Rajai Davis - B

Davis has been overall solid for the Tigers this year, hitting .296/.338/.432 with a 116 wRC+.  He has provided some speed to the Tigers lineup (something in which they've lacked the last couple of years) with 24 stolen bases this year, which ranks him tied for 6th in all of baseball; only Jose Altuve has more in the American League.  His defense has been below average, but not exactly horrible.  

Austin Jackson - D

This was supposed to be Jackson's big breakout season and it has been anything but so far.  His offensive production is very similar to Castellanos' with a batting line of .256/.317/.373 with an 89 wRC+.  His defense, once elite, is now average to slightly below average, not good enough to bring up his rating.  

Torii Hunter - D-

Hunter has been an average hitter this year with a 101 wRC+ and a 100 OPS+, hitting .272/.293/.450 overall.  The one downside to his offensive production is his minuscule 2.8% walk rate.  If defense weren't a thing, Hunter would get a solid C rating.  However defense cannot be ignored and Hunter has been awful at it this year.  FanGraphs gives him a rating of -15.0 for his defensive component of WAR, which is the worst in baseball.  Not just outfielders, but everyone.  His defense is so bad, his fWAR is -0.6, even with average offensive production, which is the worst on the Tigers among positional players.  The only thing preventing him from an F rating is his veteran presence , leadership qualities and all those other intangibles.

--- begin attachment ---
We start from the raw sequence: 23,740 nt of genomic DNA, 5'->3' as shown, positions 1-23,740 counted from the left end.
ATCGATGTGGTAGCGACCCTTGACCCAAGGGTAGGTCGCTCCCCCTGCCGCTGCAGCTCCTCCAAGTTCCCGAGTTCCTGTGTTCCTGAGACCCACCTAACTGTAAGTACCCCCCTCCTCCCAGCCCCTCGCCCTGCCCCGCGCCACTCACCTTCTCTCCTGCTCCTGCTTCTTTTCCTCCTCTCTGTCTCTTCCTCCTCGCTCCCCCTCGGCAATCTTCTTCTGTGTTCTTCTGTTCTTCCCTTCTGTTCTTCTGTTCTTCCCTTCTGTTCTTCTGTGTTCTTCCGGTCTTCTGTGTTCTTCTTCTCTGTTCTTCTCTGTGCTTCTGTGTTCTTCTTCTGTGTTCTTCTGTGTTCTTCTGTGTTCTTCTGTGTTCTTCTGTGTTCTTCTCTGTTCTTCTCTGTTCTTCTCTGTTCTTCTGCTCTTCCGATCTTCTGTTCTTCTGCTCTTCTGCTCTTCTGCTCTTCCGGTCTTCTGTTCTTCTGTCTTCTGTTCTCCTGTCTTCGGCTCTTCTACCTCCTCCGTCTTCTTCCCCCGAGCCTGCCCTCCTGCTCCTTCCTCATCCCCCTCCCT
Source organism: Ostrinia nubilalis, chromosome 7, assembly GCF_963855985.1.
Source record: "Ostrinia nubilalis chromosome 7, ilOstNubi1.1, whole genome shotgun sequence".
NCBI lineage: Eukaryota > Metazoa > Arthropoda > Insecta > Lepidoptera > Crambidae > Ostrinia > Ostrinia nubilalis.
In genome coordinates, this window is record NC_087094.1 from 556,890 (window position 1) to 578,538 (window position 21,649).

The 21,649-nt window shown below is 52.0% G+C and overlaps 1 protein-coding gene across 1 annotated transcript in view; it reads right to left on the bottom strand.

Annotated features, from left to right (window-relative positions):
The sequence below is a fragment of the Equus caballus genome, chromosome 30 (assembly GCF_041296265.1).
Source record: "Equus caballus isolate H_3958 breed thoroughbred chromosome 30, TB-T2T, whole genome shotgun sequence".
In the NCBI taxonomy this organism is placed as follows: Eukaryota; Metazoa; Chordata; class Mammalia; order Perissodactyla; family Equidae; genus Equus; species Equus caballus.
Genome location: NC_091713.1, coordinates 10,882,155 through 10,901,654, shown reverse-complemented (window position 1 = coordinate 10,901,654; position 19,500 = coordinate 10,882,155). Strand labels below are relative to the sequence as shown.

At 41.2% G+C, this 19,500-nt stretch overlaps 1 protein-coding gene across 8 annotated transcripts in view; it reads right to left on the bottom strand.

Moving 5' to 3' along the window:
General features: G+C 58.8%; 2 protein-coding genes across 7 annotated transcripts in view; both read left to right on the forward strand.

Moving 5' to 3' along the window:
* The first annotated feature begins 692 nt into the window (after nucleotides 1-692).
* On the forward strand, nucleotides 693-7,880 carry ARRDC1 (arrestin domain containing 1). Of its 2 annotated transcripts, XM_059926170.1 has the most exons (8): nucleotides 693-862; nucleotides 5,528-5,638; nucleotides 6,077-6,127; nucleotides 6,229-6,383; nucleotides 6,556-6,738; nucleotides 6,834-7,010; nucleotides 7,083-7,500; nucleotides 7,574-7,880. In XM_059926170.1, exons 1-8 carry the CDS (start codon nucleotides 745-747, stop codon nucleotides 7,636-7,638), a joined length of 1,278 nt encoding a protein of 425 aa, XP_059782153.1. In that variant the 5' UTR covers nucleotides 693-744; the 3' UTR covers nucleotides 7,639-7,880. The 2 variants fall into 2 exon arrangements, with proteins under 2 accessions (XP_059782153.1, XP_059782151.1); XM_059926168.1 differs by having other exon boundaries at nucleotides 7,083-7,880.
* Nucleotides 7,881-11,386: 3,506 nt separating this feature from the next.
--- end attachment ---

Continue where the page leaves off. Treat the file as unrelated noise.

Don Kelly - F

Kelly is batting .258/.333/.309 with a 79 wRC+.  The only redeeming offensive quality from Kelly is that he's 2nd on the team with a 10.2% walk rate.  His power is nonexistent with a .058 ISO.  He has average to slightly below average defense.  Altogether he's worth -0.2 fWAR.  

Kelly's flexibility is not going to be able to save him when Dirks returns from the disabled list.  The only other likely candidate is Andrew Romine and the only thing saving him is that he's the only player able to backup the shortstop position.  Adding Dirks basically gives the Tigers 6 outfielders and that's one too many with Kelly being the worst of the bunch.  I don't see the Tigers being bold and DFA-ing Hunter.

Designated Hitter:

Victor Martinez - A+

V-Mart is having a career year with a batting line of .328/.391/.599 with 21 home runs.  He's only 4 home runs off his career high with a half a season left to play.  He has exceeded my expectations even when I amended my prediction about a quarter of the way through the season.  Among qualified batters he's 4th in baseball with a 165 wRC+ and 2nd only to Mike Trout in the American League.  It's a shame that he's battling injuries right now as I'd like to see him make a bid for 40 home runs this year.  

Starting Pitching:

Max Scherzer - A

The only Tiger pitcher going to the All-Star game, Scherzer has the highest fWAR among Tiger starters at 3.1 wins.  His fWAR ranks 10th in baseball and 9th in the American League.  His 2.96 FIP and 2.97 SIERA suggest that his ERA of 3.35 is higher than it should be.  He ranks 3rd in all of baseball with a 10.4 K/9.

Anibal Sanchez - A- 

Sanchez has the lowest ERA on the Tigers starting staff at 3.04.  This ranks him 26th in baseball and 11th in the American League.  His fWAR is 2.4 despite having the same FIP as Scherzer's 2.96, due to a lack of innings.  His WHIP of 1.04 is the lowest on the Tigers current roster, but his 6.7 K/9 is lower than it has been the last 2 years (10.0 last year and 7.7 in 2012). 

Rick Porcello - B